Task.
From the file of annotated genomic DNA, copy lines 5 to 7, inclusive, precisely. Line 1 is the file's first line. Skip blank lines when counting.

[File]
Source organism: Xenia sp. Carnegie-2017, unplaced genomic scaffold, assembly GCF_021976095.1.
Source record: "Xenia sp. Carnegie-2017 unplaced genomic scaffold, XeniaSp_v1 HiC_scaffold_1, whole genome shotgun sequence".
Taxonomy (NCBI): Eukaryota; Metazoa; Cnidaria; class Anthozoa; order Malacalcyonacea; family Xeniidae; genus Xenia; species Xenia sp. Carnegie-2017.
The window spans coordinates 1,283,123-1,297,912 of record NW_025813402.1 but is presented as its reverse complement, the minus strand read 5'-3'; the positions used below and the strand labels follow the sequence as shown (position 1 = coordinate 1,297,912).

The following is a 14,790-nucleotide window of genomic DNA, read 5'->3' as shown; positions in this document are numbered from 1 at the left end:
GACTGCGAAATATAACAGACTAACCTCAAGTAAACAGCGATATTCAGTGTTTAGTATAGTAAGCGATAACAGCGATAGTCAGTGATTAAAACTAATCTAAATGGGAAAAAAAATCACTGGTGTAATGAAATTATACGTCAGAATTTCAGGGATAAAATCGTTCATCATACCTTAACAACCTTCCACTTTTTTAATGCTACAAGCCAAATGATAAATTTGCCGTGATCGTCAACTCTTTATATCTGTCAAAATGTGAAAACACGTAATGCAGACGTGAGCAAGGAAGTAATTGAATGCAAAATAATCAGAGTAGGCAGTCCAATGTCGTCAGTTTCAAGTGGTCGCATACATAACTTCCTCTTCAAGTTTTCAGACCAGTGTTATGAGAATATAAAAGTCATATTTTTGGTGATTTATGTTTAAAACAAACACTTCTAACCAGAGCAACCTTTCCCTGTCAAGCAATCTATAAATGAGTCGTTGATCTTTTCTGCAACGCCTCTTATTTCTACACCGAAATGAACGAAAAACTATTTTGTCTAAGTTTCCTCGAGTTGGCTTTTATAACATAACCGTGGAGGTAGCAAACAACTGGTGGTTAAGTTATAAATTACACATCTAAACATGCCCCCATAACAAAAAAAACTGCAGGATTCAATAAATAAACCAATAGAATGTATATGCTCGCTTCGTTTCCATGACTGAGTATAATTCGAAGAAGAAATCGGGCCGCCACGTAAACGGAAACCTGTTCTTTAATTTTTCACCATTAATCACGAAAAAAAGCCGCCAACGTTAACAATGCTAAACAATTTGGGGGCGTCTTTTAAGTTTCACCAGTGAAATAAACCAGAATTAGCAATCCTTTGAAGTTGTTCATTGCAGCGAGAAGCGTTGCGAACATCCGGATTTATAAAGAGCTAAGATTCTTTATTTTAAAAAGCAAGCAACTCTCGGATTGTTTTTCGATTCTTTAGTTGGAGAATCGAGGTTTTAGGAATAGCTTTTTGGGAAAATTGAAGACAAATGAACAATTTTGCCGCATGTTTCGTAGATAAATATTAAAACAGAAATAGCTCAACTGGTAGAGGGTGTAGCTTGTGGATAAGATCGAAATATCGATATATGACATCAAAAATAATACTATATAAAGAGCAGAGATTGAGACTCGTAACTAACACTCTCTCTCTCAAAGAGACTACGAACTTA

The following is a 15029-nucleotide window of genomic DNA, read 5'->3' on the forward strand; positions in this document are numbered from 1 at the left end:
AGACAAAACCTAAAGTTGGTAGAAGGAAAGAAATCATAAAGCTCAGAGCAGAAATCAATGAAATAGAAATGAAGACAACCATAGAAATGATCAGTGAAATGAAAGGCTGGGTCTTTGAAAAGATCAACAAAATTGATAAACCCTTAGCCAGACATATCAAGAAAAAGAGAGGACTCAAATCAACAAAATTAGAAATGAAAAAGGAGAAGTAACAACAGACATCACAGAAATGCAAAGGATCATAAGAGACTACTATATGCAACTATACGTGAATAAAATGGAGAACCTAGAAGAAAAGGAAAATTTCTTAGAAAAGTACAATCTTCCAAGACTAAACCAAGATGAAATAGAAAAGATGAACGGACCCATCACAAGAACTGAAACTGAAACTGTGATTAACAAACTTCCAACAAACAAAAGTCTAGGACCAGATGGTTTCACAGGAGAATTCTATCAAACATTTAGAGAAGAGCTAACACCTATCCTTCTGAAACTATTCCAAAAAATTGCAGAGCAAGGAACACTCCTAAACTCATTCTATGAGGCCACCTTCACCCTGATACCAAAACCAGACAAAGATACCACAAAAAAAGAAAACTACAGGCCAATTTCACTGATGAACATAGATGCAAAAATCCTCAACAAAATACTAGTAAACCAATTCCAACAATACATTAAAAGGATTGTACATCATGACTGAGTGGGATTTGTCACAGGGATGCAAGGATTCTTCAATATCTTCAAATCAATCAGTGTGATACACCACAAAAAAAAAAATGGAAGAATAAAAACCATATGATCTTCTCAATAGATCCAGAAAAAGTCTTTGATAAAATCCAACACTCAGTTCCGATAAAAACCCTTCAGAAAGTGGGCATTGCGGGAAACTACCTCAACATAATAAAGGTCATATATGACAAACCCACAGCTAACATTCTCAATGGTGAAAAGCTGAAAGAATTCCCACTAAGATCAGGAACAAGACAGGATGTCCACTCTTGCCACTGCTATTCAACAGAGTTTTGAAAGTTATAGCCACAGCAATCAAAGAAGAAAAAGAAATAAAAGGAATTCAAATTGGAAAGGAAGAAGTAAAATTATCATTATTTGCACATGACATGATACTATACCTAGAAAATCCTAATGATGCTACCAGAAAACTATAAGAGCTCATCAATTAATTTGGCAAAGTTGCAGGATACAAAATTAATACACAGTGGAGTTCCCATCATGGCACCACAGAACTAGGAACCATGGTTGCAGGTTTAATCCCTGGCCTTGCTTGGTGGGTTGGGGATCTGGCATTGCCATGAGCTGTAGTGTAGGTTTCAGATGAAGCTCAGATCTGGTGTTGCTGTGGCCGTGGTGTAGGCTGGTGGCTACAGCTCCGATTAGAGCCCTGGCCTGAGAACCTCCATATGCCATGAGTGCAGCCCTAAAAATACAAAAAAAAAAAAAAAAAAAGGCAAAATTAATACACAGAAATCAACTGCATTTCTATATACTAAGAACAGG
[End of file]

The following is a 14,790-nucleotide window of genomic DNA, read 5'->3' as shown; positions in this document are numbered from 1 at the left end:
GACTGCGAAATATAACAGACTAACCTCAAGTAAACAGCGATATTCAGTGTTTAGTATAGTAAGCGATAACAGCGATAGTCAGTGATTAAAACTAATCTAAATGGGAAAAAAAATCACTGGTGTAATGAAATTATACGTCAGAATTTCAGGGATAAAATCGTTCATCATACCTTAACAACCTTCCACTTTTTTAATGCTACAAGCCAAATGATAAATTTGCCGTGATCGTCAACTCTTTATATCTGTCAAAATGTGAAAACACGTAATGCAGACGTGAGCAAGGAAGTAATTGAATGCAAAATAATCAGAGTAGGCAGTCCAATGTCGTCAGTTTCAAGTGGTCGCATACATAACTTCCTCTTCAAGTTTTCAGACCAGTGTTATGAGAATATAAAAGTCATATTTTTGGTGATTTATGTTTAAAACAAACACTTCTAACCAGAGCAACCTTTCCCTGTCAAGCAATCTATAAATGAGTCGTTGATCTTTTCTGCAACGCCTCTTATTTCTACACCGAAATGAACGAAAAACTATTTTGTCTAAGTTTCCTCGAGTTGGCTTTTATAACATAACCGTGGAGGTAGCAAACAACTGGTGGTTAAGTTATAAATTACACATCTAAACATGCCCCCATAACAAAAAAAACTGCAGGATTCAATAAATAAACCAATAGAATGTATATGCTCGCTTCGTTTCCATGACTGAGTATAATTCGAAGAAGAAATCGGGCCGCCACGTAAACGGAAACCTGTTCTTTAATTTTTCACCATTAATCACGAAAAAAAGCCGCCAACGTTAACAATGCTAAACAATTTGGGGGCGTCTTTTAAGTTTCACCAGTGAAATAAACCAGAATTAGCAATCCTTTGAAGTTGTTCATTGCAGCGAGAAGCGTTGCGAACATCCGGATTTATAAAGAGCTAAGATTCTTTATTTTAAAAAGCAAGCAACTCTCGGATTGTTTTTCGATTCTTTAGTTGGAGAATCGAGGTTTTAGGAATAGCTTTTTGGGAAAATTGAAGACAAATGAACAATTTTGCCGCATGTTTCGTAGATAAATATTAAAACAGAAATAGCTCAACTGGTAGAGGGTGTAGCTTGTGGATAAGATCGAAATATCGATATATGACATCAAAAATAATACTATATAAAGAGCAGAGATTGAGACTCGTAACTAACACTCTCTCTCTCAAAGAGACTACGAACTTA

The following is a 15029-nucleotide window of genomic DNA, read 5'->3' on the forward strand; positions in this document are numbered from 1 at the left end: